Retirement income provision is now taking precedence over ill-health or incapacity retirement within the UK’s social insurance system. Government Actuary Chris Daykin says the provision of sickness and disability allowance was traditionally regarded as equal to that of retirement pensions but this is not now the case.
Daykin says in a study* that the majority of people who leave work in the UK because of ill health find themselves in a financially precarious situation. “The weekly allowance is not substantial and benefits do not carry any additional earnings related payments as retirement pensions do,” he says.
Furthermore those not in occupational schemes tend not to be in private schemes either. “People in defined contribution (DC) plans often end up with very modest benefits,” he says referring to people who retire early as a result of ill-health.
The situation is expected to worsen as demographic changes affect the workforce.
Daykin points out that most claimants of incapacity benefits are over 50 in an increasingly ageing population. This means the number of people claiming such benefits will rise from 1.5m to 2.5m over the next 20 years.
Though more than 80% of the workforce will not experience a level of incapacity which will leave them with long term dependence on benefits, Daykin believes that there is “a temptation to think that it is someone else’s problem”.
“Incapacity is a typical contingency for which insurance offers an affordable and equitable way to share the risk,” he explains. Hence the current debate.
Solidarity, where risk is shared among all contributors, and mutuality, where the risk is shared within risk pools, form part of the pensions debate. Daykin believes that there has been a shift from the notion of solidarity towards greater dependence on mutuality, but unlike insurance schemes, the financing of pensions can vary.
The underlying principle, says Daykin, is that “most people expect to achieve entitlement to benefit, and the predominant characteristic can be seen as accumulating savings for retirement”. In cases of incapacity, both solidarity and mutuality schemes depend on everybody contributing but only a small percentage will claim any benefit.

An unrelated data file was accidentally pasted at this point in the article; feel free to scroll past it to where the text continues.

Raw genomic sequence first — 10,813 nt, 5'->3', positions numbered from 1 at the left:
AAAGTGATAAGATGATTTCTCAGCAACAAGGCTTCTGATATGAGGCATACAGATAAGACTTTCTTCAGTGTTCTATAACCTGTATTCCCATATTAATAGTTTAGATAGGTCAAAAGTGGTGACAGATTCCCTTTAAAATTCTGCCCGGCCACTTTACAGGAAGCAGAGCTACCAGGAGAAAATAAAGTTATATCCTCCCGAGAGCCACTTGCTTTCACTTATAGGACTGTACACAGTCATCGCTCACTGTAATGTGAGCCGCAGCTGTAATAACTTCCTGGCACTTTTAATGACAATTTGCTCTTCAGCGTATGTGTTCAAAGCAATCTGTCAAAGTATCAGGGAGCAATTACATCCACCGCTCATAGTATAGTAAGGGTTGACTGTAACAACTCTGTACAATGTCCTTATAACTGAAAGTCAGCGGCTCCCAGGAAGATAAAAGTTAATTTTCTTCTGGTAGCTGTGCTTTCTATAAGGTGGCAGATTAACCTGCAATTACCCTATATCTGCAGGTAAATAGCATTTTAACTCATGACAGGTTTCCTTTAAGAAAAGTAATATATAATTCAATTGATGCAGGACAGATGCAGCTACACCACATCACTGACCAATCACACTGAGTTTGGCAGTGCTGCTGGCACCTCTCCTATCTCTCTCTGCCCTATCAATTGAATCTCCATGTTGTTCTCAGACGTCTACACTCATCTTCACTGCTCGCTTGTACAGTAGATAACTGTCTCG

“The group who are best placed to cope with long term incapacity are those who are members of defined benefit (DB) occupational pension schemes,” states Daykin, because these generally pay a pension to contributors who have become unfit to work. The trustees, using appointed medical staff recommendations, are usually responsible for any decision regarding the award of an ill-health pension. This will only be granted where the incapacity to work is permanent. Incapacity pensions are awarded for life.
Private sector workers get a better deal in DB schemes, where up to 40% are granted ill-health retirement pensions based on full potential service, though the final amount is usually calculated on final salary. Public sector workers, the majority of whom are members of DB schemes, receive ‘enhanced service’ awards, which are based on actual service and are therefore less generous.
Unlike DB schemes, DC schemes “do not provide any specific protection for ill-health,” says Daykin. Payments depend on the availability of funds, which, he points out “will clearly reflect the reduced period of contributions resulting from retirement earlier than planned”.
Favourable annuity rates may be awarded where the health problem has a direct effect on the retiree’s life expectancy.
Further protection against long term incapacity to work is available through income protection policies. However, there are currently about 1m people in DC schemes who are not covered by these.
He says that “particularly noteworthy is the fact that if you are in a DC scheme there is generally very little protection against incapacity or ill-health because of the direct relationship between the available benefit and what you have paid in”. In contrast, disability can be seen as a special case for early retirement in occupational defined benefit schemes, where special provisions apply.
Nevertheless, the benefits are generally not sufficient and Daykin believes that “it is a great worry that many people do not have access to an ill-health retirement pension”.
*Chris Daykin, Incapacity and Disability – Paying for the Consequences. Published by Politeia in London.e-mail: firstname.lastname@example.org